Kae Kurd’s debut show centres around the comic’s personal history, being part of a family of political refugees who fled Saddam Hussein’s brutal regime and settled in the UK. The show, entitled Kurd Your Enthusiasm, will be at the Pleasance Courtyard throughout August.
1) What excites you most about the Edinburgh Festival?
The prospect of hoards of people coming to see me in their droves. White, Black, Asian, Muslim, Jew, Christian, all in their various different shades and beliefs coming and paying good cold hard cash in order to make sure I succeed and become the next best thing. On a serious note, the fact that you stay up so late and things are still open, I love the fact you can go to Palmyra on Nicolson Square at 3am and get a Pizza.
2) What is your first Edinburgh show about?
My Edinburgh show explores my life as a refugee and immigrant and my upbringing in South London all amongst the backdrop of current affairs and themes. It’s my truth and my life with a lot of opinions and theories. Come and laugh and take away something as well.
3) Does your comedy attract a certain type of audience?
People that aren’t easily offended I think – so in essence really cool people. I hate when people get offended on others’ behalf, you might as well walk into A&E completely healthy and complain to the staff about waiting times. I think that’s the beauty of stand up comedy, it’s the one medium where opinions can be shared without censorship, but the moment the performers start to edit things out or they start to pander to audiences we’ll be going down a slippery slope. I like to think I get a young, intelligent audience that like my stuff.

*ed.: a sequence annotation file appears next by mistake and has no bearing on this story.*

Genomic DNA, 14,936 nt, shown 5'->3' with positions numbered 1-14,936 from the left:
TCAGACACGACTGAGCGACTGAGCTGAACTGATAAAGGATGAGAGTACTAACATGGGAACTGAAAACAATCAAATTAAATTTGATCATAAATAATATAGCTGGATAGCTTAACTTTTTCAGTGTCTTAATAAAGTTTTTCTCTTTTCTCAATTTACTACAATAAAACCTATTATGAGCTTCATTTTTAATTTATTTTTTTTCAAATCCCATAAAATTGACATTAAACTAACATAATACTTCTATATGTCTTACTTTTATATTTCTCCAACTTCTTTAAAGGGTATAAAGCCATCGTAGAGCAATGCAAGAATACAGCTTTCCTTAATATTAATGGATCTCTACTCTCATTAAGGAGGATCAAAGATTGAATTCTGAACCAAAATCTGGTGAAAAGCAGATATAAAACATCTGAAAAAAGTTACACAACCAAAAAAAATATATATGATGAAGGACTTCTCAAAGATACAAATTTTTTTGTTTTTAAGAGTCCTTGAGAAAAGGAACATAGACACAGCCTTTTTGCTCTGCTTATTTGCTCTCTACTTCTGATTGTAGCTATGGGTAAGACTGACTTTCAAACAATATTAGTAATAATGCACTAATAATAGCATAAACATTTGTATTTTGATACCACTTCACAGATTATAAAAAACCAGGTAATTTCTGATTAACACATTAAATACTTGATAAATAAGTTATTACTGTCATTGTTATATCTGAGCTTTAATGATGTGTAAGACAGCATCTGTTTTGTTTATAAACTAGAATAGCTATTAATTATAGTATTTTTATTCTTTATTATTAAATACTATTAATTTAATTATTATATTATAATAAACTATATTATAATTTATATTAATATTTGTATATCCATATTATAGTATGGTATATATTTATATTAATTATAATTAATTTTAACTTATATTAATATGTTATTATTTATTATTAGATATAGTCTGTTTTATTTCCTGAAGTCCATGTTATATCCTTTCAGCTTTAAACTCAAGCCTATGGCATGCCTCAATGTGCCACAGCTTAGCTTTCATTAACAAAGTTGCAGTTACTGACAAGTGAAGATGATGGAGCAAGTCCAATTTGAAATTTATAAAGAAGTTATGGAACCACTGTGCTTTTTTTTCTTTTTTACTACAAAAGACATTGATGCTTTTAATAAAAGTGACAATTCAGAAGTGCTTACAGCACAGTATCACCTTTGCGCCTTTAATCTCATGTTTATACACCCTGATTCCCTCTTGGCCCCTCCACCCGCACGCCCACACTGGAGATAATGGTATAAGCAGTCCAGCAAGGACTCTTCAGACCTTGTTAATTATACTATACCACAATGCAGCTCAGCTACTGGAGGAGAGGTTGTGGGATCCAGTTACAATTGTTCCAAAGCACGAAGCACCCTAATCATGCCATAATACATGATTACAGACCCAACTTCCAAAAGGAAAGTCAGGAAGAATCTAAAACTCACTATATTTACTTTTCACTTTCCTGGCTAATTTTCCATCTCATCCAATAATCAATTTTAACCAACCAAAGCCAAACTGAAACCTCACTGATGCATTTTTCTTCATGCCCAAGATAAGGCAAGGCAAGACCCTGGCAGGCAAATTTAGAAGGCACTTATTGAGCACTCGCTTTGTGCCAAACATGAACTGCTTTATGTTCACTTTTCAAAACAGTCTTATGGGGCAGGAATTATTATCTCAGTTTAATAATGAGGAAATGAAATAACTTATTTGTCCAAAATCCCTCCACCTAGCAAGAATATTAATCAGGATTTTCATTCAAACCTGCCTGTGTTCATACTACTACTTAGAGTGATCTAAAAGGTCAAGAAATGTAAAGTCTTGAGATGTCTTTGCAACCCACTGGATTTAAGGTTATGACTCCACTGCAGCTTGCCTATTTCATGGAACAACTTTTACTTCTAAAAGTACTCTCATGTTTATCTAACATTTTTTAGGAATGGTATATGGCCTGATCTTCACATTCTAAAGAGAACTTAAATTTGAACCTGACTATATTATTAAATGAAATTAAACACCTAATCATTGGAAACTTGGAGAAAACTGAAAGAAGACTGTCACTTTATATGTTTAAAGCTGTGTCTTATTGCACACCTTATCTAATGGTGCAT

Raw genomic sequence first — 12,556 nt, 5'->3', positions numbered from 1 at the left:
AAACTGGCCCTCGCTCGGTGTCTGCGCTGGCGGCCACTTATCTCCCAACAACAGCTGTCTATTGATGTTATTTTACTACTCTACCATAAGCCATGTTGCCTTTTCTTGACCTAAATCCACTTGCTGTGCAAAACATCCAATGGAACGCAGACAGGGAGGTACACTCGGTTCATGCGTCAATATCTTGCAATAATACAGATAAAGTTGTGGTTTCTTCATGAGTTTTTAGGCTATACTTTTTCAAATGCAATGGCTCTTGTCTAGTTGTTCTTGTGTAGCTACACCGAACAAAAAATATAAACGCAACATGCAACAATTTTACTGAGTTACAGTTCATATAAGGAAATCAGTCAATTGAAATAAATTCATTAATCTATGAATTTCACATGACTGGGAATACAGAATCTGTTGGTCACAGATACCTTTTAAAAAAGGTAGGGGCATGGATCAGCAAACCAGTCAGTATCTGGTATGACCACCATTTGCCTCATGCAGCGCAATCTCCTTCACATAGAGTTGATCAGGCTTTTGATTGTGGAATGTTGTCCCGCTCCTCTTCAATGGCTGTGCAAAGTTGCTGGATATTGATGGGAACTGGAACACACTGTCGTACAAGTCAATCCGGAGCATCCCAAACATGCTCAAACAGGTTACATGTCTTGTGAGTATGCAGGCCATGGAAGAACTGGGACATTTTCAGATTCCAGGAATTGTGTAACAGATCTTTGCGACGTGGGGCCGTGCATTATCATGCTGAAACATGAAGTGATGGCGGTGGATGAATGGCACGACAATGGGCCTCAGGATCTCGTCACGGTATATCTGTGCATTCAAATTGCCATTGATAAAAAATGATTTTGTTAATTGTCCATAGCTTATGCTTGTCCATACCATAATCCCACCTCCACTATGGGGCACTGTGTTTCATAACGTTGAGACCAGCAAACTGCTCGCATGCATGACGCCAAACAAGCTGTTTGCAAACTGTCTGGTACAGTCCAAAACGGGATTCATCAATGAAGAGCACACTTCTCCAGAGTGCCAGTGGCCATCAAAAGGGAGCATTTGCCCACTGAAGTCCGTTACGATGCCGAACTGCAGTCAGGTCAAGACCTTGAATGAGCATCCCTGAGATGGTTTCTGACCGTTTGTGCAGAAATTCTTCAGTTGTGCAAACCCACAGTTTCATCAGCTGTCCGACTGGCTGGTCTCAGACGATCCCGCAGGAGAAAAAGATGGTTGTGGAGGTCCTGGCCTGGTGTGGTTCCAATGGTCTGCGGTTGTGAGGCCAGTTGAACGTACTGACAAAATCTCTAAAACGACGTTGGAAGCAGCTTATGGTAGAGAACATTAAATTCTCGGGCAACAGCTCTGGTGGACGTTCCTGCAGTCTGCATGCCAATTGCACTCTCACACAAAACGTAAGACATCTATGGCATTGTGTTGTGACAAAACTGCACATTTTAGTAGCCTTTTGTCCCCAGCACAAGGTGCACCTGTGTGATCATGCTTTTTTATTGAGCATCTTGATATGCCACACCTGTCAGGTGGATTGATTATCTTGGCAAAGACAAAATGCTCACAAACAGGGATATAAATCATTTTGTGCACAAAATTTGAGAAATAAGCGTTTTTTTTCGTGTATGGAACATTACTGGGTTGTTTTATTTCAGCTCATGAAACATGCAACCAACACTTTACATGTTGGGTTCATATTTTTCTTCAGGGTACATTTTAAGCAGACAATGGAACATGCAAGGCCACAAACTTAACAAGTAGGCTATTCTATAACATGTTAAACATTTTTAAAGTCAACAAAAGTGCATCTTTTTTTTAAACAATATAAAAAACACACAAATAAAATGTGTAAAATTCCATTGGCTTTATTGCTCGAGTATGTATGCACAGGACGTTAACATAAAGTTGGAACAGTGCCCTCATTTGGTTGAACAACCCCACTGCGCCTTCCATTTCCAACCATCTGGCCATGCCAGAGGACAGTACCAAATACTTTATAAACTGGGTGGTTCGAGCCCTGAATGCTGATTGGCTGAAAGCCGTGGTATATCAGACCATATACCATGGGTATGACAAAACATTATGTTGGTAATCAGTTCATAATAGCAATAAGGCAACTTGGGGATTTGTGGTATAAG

4) What would be your worst Edinburgh accommodation nightmare?
I think my worst accommodation nightmare would be what I’ve seen a few other comics do where they share rooms, some of them didn’t have a bed to stay on and were sleeping on a floor for the month. Meanwhile not everyone had a key so they’d have to leave the house in turns or together. Some people I’ve heard of have had mice staying with them and not paying rent. I’ve seen ceilings fall in in some people’s houses. I’ve been lucky with accommodation, I was staying at a hostel in a single bed, but even that was okay.
5) What is your most treasured memory of your comedy career so far?
Probably playing at the Hackney Empire. It’s just a great feeling hearing that wave of laughter come back at you.
6) What show will you definitely be seeing at the festival this year?
I’m going to see Dane Baptiste, Tez Ilyas, Alistair Williams – there’s a lot more, that’s just off the top of my head. I always end up seeing a lot of stuff just by luck when I’m up there as well or on word of mouth.
7) What do you hope to gain from the Edinburgh Festival this year?
I really just want to have a successful show that people come to an enjoy. I want to play to full rooms essentially, make me feel loved, people.
8) What do you imagine your last ever show will be about? (If you dare imagine!)
Kae Kurd – The Last Word.
It’ll be my retirement show – my last ever tour. It’ll finish with a massive show at the o2 arena, I’d have rappers, actors, everyone in the crowd. It’ll be an autobiographical show about how my life has panned out and become the way it is and my view on the world. The fact that we got rid of the royal family, Beckham is now prime minister, Ant and Dec have broken up and have rival chat shows on bbc1 and Itv1. In a completely unforeseeable turn of events Piers Morgan converted to Islam before he died and become really popular and how Changing Rooms had come back but it was just rival robots re-doing people’s houses with the frozen head of Handy Andy presenting the show. Reviewers gave it 4 and half stars as they said my performance had got lacklustre as I’d got older but my writing had remained sharp.